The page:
Example:
Which of the following numbers is/are fully divisible by 7:  203, 3192, 3197, 38241?

Reason: For 203, you would double the last digit to get six, and subtract that from 20 to get 14. Hence 203 is divisible by 7.
Applying the same rule to check if 3192 is divisible by 7:
3192 => 319 - 2*2 = 315 => 31 - 2*5 = 21, 21 is divisible by 7  hence 3192 is divisible by 7
Applying the same rule to check if 3197 is divisible by 7:
3197 => 319-2*7 = 305 => 30 -2*5 = 20, 20 is not divisible by 7 hence 3197 is not divisible by 7
Applying the same rule to check if 38241 is divisible by 7:
38241 => 3824 -2*1 = 3822 => 382 - 2*2 = 378 => 37 -2*8 = 21, 21 is divisible by 7  hence  38241  is divisible by 7

Divisibility by 8

-> A number is divisible by 8 if and only if the last 3 digits of a number divisible by 8.

Example:
Which of the following numbers is/are fully divisible by 8:
97533224, 97533328, 97533222, 97533228?

Reason: 224 and 328 are divisible by 8 whereas 222 and 228 are not divisible  by 8.

Divisibility by 9

-> A number is divisible by 9 if and only if the sum of the digits is divisible by 9.

Example:
Which of the following numbers is/are fully divisible by 9:
111111111, 111222, 2222244, 66669 699999?

Reason: Sum of digits for 111111111, 111222  and 2222244 are 9, 9 and 18 respectively all of which are divisible by 9. Whereas sum of digits for 66669 & 699999 are 33 & 51 respectively both of which are not divisible by 9.

Divisibility by 10

-> A number is divisible by 10 if and only if the number ends in n zeros.

Example: If a number ends in 0 then it would be divisible by 5. Such as 111110, 876543200

Divisibility by 11

-> A number is divisible by 11 if the difference of the sum of digits at odd places and the sum of its digits at even places, is either 0 or divisible by 11, then clearly the number is divisible by 11.

Example:
Which of the following numbers is/are fully divisible by 11:  6050, 3035362, 90002, 900002?

Reason:   Sum of digits at even place in 6050 = 11 and sum of digits at odd place is 0. Difference between odd and even = 11. Hence 6050 is divisible by 11.
Similarly sum of digits at even place in 3035362 = 11 and sum of digits at odd place is 11. Difference between odd and even = 0. Hence 3035362 is divisible by 11.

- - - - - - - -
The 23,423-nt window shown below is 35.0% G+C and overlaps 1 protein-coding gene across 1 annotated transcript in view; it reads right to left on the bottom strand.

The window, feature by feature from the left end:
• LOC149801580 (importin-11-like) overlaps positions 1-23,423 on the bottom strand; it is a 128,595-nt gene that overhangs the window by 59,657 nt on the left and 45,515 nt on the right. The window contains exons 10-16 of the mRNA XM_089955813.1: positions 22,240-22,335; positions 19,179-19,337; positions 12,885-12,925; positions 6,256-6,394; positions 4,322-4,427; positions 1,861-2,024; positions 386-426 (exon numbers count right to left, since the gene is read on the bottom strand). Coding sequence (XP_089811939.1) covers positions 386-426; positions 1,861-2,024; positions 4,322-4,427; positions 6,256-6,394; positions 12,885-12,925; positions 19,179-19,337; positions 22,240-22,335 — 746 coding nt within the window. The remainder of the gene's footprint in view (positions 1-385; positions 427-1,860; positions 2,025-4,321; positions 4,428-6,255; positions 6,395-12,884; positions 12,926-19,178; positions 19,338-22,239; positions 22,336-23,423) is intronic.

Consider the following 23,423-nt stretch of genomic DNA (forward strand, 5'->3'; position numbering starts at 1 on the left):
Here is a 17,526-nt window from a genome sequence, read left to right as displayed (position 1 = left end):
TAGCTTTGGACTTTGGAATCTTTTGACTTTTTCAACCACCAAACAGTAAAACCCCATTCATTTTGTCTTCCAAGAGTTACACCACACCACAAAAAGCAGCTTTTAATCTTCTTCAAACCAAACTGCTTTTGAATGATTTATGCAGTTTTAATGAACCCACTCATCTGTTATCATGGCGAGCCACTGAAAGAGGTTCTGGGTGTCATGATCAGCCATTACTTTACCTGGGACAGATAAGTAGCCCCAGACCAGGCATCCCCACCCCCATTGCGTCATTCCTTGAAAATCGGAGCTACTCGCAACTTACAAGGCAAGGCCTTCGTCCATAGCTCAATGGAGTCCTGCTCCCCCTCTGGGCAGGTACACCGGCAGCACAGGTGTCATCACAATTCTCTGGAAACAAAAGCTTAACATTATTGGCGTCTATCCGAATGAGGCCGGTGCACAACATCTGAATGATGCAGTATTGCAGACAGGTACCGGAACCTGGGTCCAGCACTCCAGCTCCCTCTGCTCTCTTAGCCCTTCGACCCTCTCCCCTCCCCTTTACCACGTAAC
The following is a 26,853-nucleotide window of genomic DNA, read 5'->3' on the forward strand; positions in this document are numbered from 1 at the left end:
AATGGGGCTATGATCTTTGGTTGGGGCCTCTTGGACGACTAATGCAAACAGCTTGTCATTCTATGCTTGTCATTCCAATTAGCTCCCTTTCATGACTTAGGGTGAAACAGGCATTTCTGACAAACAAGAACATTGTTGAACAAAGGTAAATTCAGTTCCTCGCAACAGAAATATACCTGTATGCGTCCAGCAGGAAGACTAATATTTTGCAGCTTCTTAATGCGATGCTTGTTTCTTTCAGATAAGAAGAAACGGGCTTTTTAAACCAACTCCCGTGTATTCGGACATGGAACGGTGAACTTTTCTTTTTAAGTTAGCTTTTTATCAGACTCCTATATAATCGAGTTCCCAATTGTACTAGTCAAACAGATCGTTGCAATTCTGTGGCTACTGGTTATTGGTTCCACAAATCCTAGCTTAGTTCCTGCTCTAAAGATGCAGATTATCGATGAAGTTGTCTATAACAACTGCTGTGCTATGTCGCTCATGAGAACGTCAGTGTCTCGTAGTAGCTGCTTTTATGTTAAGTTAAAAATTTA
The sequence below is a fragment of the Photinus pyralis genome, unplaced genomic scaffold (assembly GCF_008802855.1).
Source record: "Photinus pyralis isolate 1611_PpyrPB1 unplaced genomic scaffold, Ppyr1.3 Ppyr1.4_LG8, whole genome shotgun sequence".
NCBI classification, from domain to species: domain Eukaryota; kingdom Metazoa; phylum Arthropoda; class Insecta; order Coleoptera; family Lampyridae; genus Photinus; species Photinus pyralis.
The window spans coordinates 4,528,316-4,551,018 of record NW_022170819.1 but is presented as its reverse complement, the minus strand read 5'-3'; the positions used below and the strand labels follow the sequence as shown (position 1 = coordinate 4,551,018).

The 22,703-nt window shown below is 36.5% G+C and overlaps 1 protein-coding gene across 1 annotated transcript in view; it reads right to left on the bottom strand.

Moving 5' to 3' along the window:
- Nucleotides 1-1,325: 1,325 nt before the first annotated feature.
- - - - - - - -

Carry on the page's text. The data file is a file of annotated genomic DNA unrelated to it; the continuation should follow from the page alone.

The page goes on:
Similarly Difference between odd and even digits for 90002 is 11 whereas for 900002 difference between odd and even digits is 7. Hence 90002 is divisible by 11 but 900002 is not.

Divisibility by 12-> A number is divisible by 12 if the number is divisible by both 3 and 4

Example

Which of the following two numbers is/are divisible by 12: 22584 and 22756?

Reason: 22584 is divisible by 3 because sum of all digits =21 which is divisible by 3 and 22584 is also divisible by 4 because last 2 digits of 22584 i.e. 84 is divisible by 4. Hence 22584 is divisible by 12
22756 is not divisible 3 as sum of digits are 22 which is not divisible by 3.

Divisibility by 13

-> To find out if a number is divisible by 13 take the last digit of number and multiple it by 4 and add it to number formed with remaining digits check if the resultant number is divisible by 13. In case resultant number is big repeat process of multiplying last digit by 4 and adding it to number formed by remaining digits.

Example
Which of the following numbers is/are divisible by 13: 11013, 110006, 110026 ?

Reason: Applying the rule above of multiplying last digits by 4 and adding it to number formed by remaining digit we get : 1100+4*4= 11024
Continuing the same way with resultant number we get : 1102+4*4= 1118
=> 1118 = 111+8*4 = 143
=> 14+3*4 = 26. 26 is divisible by 13. Hence 110006 is divisible by 13
11013 is not divisible by 13 as per results below:
11013= 1101+3*4 = 1113 => 1113 = 111+3*4 = 123 => 123 = 12+3*4 =24
24 is not divisible 13 hence 11013 is not divisible by 13.
-> If n is even , n(n+1)(n+2) is divisible by 24.

Some more points to remember:

• If an equation (i.e. f(x) = 0) contains all positive co-efficients of any powers of x, it has no positive roots. Eg: x3+3×2+2x+6=0 has no positive roots.